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November 1, 2005.

AARON GAMS, Plaintiff,

The opinion of the court was delivered by: LEWIS KAPLAN, District Judge


This matter is before the Court in a most unusual circumstance. Plaintiff claims that the Westchester County District Attorney's office has threatened him with criminal prosecution if he or his court-appointed counsel should attempt to serve process on plaintiff's former wife, Jianping Wang, one of the defendants in this action and a person whom the pro se complaint*fn1 describes as a "high-ranking Westchester County administrator conjoined within the Westchester County political apparatus."*fn2 He seeks an order directing that service be made upon Ms. Wang.


  A. The Initial Stages of this Action

  At the time the complaint was filed, plaintiff was an inmate at New York's Oneida Correctional Facility ("OCF"), where he was serving a sentence of 1½ to 4½ years for forgery and endangering the welfare of a minor. The gist of the complaint is that his former wife had caused Judie Skelton, a Westchester County probation officer, to include in the presentence report with respect to the forgery and endangerment conviction, with knowledge that the information was false, baseless accusations by Wang that plaintiff had sexually abused his then stepdaughter. This allegedly resulted in plaintiff's treatment by the Department of Correctional Services as a sex offender, an initial denial of parole, and other unfavorable treatment while in prison. The complaint, which is brought under 42 U.S.C. §§ 1983 and 1985(3), asserts violations of the Due Process and Equal Protection Clauses of the Fourteenth Amendment and seeks, among other things, a declaration that Skelton's actions were unlawful and an order requiring correction of the presentence report. It names as defendants Ms. Wang, the Westchester County Department of Probation, Ms. Skelton, the Town of Bedford, and Town of Bedford police officer Matthew DeBiase.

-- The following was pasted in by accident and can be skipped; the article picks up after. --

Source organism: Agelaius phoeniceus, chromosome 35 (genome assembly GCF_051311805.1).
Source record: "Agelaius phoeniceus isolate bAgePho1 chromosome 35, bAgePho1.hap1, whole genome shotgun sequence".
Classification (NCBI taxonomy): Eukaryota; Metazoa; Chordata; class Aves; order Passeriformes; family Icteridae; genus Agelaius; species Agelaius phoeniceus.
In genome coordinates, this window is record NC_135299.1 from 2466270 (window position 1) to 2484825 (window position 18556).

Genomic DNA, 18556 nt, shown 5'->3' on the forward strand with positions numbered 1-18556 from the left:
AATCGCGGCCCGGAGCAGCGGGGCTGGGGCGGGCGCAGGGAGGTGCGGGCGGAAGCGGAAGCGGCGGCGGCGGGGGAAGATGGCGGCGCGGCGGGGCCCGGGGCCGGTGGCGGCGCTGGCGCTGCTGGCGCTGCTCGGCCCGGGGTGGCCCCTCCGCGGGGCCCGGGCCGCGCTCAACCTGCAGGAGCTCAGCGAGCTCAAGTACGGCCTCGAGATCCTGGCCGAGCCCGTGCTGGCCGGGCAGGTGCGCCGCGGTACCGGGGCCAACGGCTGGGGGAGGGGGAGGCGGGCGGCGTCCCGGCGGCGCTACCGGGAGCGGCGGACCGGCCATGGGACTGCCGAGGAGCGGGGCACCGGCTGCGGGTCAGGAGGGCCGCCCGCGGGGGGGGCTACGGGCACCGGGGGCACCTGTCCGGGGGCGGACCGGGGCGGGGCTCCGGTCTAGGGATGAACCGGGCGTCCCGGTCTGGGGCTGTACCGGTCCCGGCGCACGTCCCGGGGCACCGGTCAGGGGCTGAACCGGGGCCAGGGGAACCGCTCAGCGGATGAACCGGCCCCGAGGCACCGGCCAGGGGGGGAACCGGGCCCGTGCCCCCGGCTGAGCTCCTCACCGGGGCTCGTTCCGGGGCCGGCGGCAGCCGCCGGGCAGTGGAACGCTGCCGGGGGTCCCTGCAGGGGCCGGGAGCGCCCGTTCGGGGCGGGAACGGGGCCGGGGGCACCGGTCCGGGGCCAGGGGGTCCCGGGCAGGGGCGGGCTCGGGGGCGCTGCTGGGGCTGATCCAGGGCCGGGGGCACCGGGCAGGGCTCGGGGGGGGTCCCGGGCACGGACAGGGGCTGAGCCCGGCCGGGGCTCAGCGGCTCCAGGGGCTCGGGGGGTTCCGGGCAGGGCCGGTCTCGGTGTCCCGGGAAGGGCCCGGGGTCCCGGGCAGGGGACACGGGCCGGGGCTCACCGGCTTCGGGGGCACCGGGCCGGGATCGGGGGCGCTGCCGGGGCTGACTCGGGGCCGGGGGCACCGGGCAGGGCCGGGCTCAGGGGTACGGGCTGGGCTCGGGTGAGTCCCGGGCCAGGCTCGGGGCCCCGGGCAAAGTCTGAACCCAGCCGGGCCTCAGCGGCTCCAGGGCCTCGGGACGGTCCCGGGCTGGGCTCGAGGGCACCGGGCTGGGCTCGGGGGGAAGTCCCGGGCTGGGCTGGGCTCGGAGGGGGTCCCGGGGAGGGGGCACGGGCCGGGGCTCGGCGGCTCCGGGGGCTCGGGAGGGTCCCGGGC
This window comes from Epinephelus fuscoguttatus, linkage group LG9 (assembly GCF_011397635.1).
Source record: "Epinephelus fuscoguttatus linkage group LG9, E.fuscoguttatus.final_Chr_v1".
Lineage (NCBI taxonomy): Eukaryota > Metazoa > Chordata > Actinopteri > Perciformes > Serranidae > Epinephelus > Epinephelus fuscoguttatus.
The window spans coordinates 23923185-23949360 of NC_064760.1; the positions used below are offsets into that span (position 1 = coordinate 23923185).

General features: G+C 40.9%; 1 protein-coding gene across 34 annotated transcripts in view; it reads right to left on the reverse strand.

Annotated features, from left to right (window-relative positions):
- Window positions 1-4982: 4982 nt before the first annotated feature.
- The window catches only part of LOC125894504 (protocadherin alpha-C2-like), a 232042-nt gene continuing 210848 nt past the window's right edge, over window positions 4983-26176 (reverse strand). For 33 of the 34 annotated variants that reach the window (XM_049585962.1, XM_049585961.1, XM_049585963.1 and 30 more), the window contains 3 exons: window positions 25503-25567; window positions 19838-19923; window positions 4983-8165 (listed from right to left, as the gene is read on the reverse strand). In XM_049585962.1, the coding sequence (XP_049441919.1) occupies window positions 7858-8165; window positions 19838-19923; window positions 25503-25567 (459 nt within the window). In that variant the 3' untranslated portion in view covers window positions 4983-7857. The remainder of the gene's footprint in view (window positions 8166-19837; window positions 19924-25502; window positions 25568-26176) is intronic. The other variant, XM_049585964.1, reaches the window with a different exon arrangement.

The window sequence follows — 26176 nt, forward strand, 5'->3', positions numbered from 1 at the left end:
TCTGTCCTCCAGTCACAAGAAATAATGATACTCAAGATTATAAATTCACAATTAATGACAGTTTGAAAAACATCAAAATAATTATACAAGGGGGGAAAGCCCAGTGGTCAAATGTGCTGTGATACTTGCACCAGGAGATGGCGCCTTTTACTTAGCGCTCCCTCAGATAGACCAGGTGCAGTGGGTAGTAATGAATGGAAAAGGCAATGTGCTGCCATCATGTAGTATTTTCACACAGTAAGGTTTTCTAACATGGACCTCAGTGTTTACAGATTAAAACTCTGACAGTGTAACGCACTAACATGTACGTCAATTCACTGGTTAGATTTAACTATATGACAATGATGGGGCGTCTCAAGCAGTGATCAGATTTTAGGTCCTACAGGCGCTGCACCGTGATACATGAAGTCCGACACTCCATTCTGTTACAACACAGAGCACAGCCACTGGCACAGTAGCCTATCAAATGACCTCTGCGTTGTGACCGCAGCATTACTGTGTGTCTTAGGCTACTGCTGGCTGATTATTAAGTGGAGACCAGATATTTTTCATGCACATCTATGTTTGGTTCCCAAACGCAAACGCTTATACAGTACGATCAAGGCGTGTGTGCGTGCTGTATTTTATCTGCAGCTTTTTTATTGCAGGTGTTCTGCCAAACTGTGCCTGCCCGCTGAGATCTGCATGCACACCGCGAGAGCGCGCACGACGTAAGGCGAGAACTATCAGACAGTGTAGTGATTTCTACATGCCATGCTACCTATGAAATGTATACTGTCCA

Soon after the complaint was filed, plaintiff moved for a temporary restraining order and a preliminary injunction. That application expanded on the foregoing allegations.

  Plaintiff there asserted that he was released from OCF in March despite Wang's efforts to block his release. On April 15, 2005, he telephoned Wang's attorney in an effort to determine whether the attorney would accept service of process in this action on behalf of Wang. Upon being advised of this inquiry, Wang allegedly contacted a Westchester assistant district attorney. The district attorney's office then allegedly charged or caused plaintiff to be charged with aggravated harassment 2nd degree (N.Y. Penal L. § 240.30) and criminal contempt 2d degree (id. § 215.50), both misdemeanors, in the Justice Court of the Village of Mount Kisco on the theory that his call to Wang's attorney constituted harassment as well as a violation of an order of protection in favor of Wang.*fn3 Plaintiff was arrested on April 21, 2005 and was in the Westchester County jail awaiting trial on these charges.*fn4 But this was not the end of his story.